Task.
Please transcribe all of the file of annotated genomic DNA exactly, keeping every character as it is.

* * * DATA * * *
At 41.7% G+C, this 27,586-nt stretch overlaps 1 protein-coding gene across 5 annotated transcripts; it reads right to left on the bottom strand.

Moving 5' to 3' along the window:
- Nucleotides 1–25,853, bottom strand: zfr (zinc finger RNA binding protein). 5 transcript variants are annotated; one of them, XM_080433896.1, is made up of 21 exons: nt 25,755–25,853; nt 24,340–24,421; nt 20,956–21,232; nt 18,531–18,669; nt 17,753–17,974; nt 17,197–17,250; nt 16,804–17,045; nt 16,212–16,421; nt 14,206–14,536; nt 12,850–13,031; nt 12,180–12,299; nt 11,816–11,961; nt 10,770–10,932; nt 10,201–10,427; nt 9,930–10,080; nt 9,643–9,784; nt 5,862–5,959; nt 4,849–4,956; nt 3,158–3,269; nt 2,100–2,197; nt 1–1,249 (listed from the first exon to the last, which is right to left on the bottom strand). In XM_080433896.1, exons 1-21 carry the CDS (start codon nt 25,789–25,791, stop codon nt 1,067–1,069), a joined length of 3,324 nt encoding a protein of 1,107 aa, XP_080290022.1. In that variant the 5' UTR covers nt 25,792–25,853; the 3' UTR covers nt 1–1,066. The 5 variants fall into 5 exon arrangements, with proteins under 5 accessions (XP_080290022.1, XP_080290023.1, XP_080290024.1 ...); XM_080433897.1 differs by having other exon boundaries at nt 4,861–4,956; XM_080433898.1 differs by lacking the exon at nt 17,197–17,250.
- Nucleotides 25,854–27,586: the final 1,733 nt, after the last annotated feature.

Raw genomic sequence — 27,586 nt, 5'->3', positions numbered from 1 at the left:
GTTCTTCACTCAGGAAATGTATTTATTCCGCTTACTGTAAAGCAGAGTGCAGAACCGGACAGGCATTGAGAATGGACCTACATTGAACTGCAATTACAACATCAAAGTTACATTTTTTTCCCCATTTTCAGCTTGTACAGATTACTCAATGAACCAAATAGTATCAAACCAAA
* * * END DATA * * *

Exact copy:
At 41.7% G+C, this 27,586-nt stretch overlaps 1 protein-coding gene across 5 annotated transcripts; it reads right to left on the bottom strand.

Moving 5' to 3' along the window:
- Nucleotides 1–25,853, bottom strand: zfr (zinc finger RNA binding protein). 5 transcript variants are annotated; one of them, XM_080433896.1, is made up of 21 exons: nt 25,755–25,853; nt 24,340–24,421; nt 20,956–21,232; nt 18,531–18,669; nt 17,753–17,974; nt 17,197–17,250; nt 16,804–17,045; nt 16,212–16,421; nt 14,206–14,536; nt 12,850–13,031; nt 12,180–12,299; nt 11,816–11,961; nt 10,770–10,932; nt 10,201–10,427; nt 9,930–10,080; nt 9,643–9,784; nt 5,862–5,959; nt 4,849–4,956; nt 3,158–3,269; nt 2,100–2,197; nt 1–1,249 (listed from the first exon to the last, which is right to left on the bottom strand). In XM_080433896.1, exons 1-21 carry the CDS (start codon nt 25,789–25,791, stop codon nt 1,067–1,069), a joined length of 3,324 nt encoding a protein of 1,107 aa, XP_080290022.1. In that variant the 5' UTR covers nt 25,792–25,853; the 3' UTR covers nt 1–1,066. The 5 variants fall into 5 exon arrangements, with proteins under 5 accessions (XP_080290022.1, XP_080290023.1, XP_080290024.1 ...); XM_080433897.1 differs by having other exon boundaries at nt 4,861–4,956; XM_080433898.1 differs by lacking the exon at nt 17,197–17,250.
- Nucleotides 25,854–27,586: the final 1,733 nt, after the last annotated feature.

Raw genomic sequence — 27,586 nt, 5'->3', positions numbered from 1 at the left:
GTTCTTCACTCAGGAAATGTATTTATTCCGCTTACTGTAAAGCAGAGTGCAGAACCGGACAGGCATTGAGAATGGACCTACATTGAACTGCAATTACAACATCAAAGTTACATTTTTTTCCCCATTTTCAGCTTGTACAGATTACTCAATGAACCAAATAGTATCAAACCAAA